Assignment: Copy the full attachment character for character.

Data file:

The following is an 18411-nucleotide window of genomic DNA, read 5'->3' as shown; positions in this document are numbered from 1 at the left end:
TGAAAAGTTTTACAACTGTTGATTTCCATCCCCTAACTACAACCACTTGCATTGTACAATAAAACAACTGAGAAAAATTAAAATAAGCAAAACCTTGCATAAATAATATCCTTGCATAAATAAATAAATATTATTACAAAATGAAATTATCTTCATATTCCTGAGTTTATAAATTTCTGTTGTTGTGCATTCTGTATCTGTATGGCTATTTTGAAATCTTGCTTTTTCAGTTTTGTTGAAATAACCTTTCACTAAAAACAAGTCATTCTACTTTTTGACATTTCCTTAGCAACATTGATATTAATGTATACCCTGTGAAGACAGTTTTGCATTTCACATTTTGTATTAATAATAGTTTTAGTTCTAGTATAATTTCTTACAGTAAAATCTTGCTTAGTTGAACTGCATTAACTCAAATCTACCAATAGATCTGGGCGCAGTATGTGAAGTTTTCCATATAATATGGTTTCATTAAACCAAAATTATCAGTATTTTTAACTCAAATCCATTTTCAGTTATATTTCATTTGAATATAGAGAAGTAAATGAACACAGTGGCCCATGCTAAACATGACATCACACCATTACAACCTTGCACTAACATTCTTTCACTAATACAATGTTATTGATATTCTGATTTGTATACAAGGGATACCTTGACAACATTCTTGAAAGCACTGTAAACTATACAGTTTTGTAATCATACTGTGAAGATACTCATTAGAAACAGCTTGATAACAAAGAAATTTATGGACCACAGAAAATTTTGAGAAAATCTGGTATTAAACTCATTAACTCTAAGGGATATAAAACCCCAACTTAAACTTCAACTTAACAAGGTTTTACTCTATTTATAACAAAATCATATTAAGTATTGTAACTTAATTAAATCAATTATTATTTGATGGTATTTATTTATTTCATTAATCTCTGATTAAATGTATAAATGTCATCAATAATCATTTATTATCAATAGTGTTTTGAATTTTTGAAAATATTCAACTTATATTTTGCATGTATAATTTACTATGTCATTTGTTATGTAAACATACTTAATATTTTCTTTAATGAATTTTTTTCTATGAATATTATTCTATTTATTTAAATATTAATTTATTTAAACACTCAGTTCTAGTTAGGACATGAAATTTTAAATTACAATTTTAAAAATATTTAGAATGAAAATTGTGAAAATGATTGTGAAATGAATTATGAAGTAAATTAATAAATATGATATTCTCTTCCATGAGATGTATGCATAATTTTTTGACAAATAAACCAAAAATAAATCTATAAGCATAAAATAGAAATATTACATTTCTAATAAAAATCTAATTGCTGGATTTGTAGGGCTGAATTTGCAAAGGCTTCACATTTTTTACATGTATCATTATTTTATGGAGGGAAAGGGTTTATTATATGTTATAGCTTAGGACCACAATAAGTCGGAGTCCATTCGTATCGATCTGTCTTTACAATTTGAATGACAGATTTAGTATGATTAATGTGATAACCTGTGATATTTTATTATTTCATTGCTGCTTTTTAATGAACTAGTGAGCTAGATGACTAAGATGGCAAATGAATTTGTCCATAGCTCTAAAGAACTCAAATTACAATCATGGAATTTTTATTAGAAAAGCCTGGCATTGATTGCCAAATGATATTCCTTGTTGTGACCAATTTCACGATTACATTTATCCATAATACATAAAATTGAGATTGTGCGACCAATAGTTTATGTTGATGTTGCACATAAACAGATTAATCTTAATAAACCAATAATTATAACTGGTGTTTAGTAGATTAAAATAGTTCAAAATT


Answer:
The following is an 18411-nucleotide window of genomic DNA, read 5'->3' as shown; positions in this document are numbered from 1 at the left end:
TGAAAAGTTTTACAACTGTTGATTTCCATCCCCTAACTACAACCACTTGCATTGTACAATAAAACAACTGAGAAAAATTAAAATAAGCAAAACCTTGCATAAATAATATCCTTGCATAAATAAATAAATATTATTACAAAATGAAATTATCTTCATATTCCTGAGTTTATAAATTTCTGTTGTTGTGCATTCTGTATCTGTATGGCTATTTTGAAATCTTGCTTTTTCAGTTTTGTTGAAATAACCTTTCACTAAAAACAAGTCATTCTACTTTTTGACATTTCCTTAGCAACATTGATATTAATGTATACCCTGTGAAGACAGTTTTGCATTTCACATTTTGTATTAATAATAGTTTTAGTTCTAGTATAATTTCTTACAGTAAAATCTTGCTTAGTTGAACTGCATTAACTCAAATCTACCAATAGATCTGGGCGCAGTATGTGAAGTTTTCCATATAATATGGTTTCATTAAACCAAAATTATCAGTATTTTTAACTCAAATCCATTTTCAGTTATATTTCATTTGAATATAGAGAAGTAAATGAACACAGTGGCCCATGCTAAACATGACATCACACCATTACAACCTTGCACTAACATTCTTTCACTAATACAATGTTATTGATATTCTGATTTGTATACAAGGGATACCTTGACAACATTCTTGAAAGCACTGTAAACTATACAGTTTTGTAATCATACTGTGAAGATACTCATTAGAAACAGCTTGATAACAAAGAAATTTATGGACCACAGAAAATTTTGAGAAAATCTGGTATTAAACTCATTAACTCTAAGGGATATAAAACCCCAACTTAAACTTCAACTTAACAAGGTTTTACTCTATTTATAACAAAATCATATTAAGTATTGTAACTTAATTAAATCAATTATTATTTGATGGTATTTATTTATTTCATTAATCTCTGATTAAATGTATAAATGTCATCAATAATCATTTATTATCAATAGTGTTTTGAATTTTTGAAAATATTCAACTTATATTTTGCATGTATAATTTACTATGTCATTTGTTATGTAAACATACTTAATATTTTCTTTAATGAATTTTTTTCTATGAATATTATTCTATTTATTTAAATATTAATTTATTTAAACACTCAGTTCTAGTTAGGACATGAAATTTTAAATTACAATTTTAAAAATATTTAGAATGAAAATTGTGAAAATGATTGTGAAATGAATTATGAAGTAAATTAATAAATATGATATTCTCTTCCATGAGATGTATGCATAATTTTTTGACAAATAAACCAAAAATAAATCTATAAGCATAAAATAGAAATATTACATTTCTAATAAAAATCTAATTGCTGGATTTGTAGGGCTGAATTTGCAAAGGCTTCACATTTTTTACATGTATCATTATTTTATGGAGGGAAAGGGTTTATTATATGTTATAGCTTAGGACCACAATAAGTCGGAGTCCATTCGTATCGATCTGTCTTTACAATTTGAATGACAGATTTAGTATGATTAATGTGATAACCTGTGATATTTTATTATTTCATTGCTGCTTTTTAATGAACTAGTGAGCTAGATGACTAAGATGGCAAATGAATTTGTCCATAGCTCTAAAGAACTCAAATTACAATCATGGAATTTTTATTAGAAAAGCCTGGCATTGATTGCCAAATGATATTCCTTGTTGTGACCAATTTCACGATTACATTTATCCATAATACATAAAATTGAGATTGTGCGACCAATAGTTTATGTTGATGTTGCACATAAACAGATTAATCTTAATAAACCAATAATTATAACTGGTGTTTAGTAGATTAAAATAGTTCAAAATT